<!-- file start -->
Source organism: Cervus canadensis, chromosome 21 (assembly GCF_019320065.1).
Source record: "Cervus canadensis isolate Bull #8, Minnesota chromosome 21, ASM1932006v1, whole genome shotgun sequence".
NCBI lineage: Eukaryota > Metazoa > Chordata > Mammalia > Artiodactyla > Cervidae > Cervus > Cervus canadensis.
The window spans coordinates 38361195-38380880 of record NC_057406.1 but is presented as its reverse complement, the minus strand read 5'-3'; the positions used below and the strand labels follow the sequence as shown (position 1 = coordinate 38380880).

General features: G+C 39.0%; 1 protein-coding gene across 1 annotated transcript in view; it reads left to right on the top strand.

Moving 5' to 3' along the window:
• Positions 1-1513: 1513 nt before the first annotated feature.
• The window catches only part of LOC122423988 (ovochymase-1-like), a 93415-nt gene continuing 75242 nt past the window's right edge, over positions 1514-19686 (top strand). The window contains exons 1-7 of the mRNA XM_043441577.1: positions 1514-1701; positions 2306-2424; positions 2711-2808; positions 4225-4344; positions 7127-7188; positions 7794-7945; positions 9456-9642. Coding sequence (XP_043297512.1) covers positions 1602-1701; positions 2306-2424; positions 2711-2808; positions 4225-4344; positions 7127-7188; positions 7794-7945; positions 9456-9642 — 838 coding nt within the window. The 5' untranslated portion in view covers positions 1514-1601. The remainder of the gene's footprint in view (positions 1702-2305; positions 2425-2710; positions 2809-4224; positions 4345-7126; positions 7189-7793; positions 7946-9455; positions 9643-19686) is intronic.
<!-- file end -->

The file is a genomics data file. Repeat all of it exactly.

Source organism: Cervus canadensis, chromosome 21 (assembly GCF_019320065.1).
Source record: "Cervus canadensis isolate Bull #8, Minnesota chromosome 21, ASM1932006v1, whole genome shotgun sequence".
NCBI lineage: Eukaryota > Metazoa > Chordata > Mammalia > Artiodactyla > Cervidae > Cervus > Cervus canadensis.
The window spans coordinates 38361195-38380880 of record NC_057406.1 but is presented as its reverse complement, the minus strand read 5'-3'; the positions used below and the strand labels follow the sequence as shown (position 1 = coordinate 38380880).

General features: G+C 39.0%; 1 protein-coding gene across 1 annotated transcript in view; it reads left to right on the top strand.

Moving 5' to 3' along the window:
• Positions 1-1513: 1513 nt before the first annotated feature.
• The window catches only part of LOC122423988 (ovochymase-1-like), a 93415-nt gene continuing 75242 nt past the window's right edge, over positions 1514-19686 (top strand). The window contains exons 1-7 of the mRNA XM_043441577.1: positions 1514-1701; positions 2306-2424; positions 2711-2808; positions 4225-4344; positions 7127-7188; positions 7794-7945; positions 9456-9642. Coding sequence (XP_043297512.1) covers positions 1602-1701; positions 2306-2424; positions 2711-2808; positions 4225-4344; positions 7127-7188; positions 7794-7945; positions 9456-9642 — 838 coding nt within the window. The 5' untranslated portion in view covers positions 1514-1601. The remainder of the gene's footprint in view (positions 1702-2305; positions 2425-2710; positions 2809-4224; positions 4345-7126; positions 7189-7793; positions 7946-9455; positions 9643-19686) is intronic.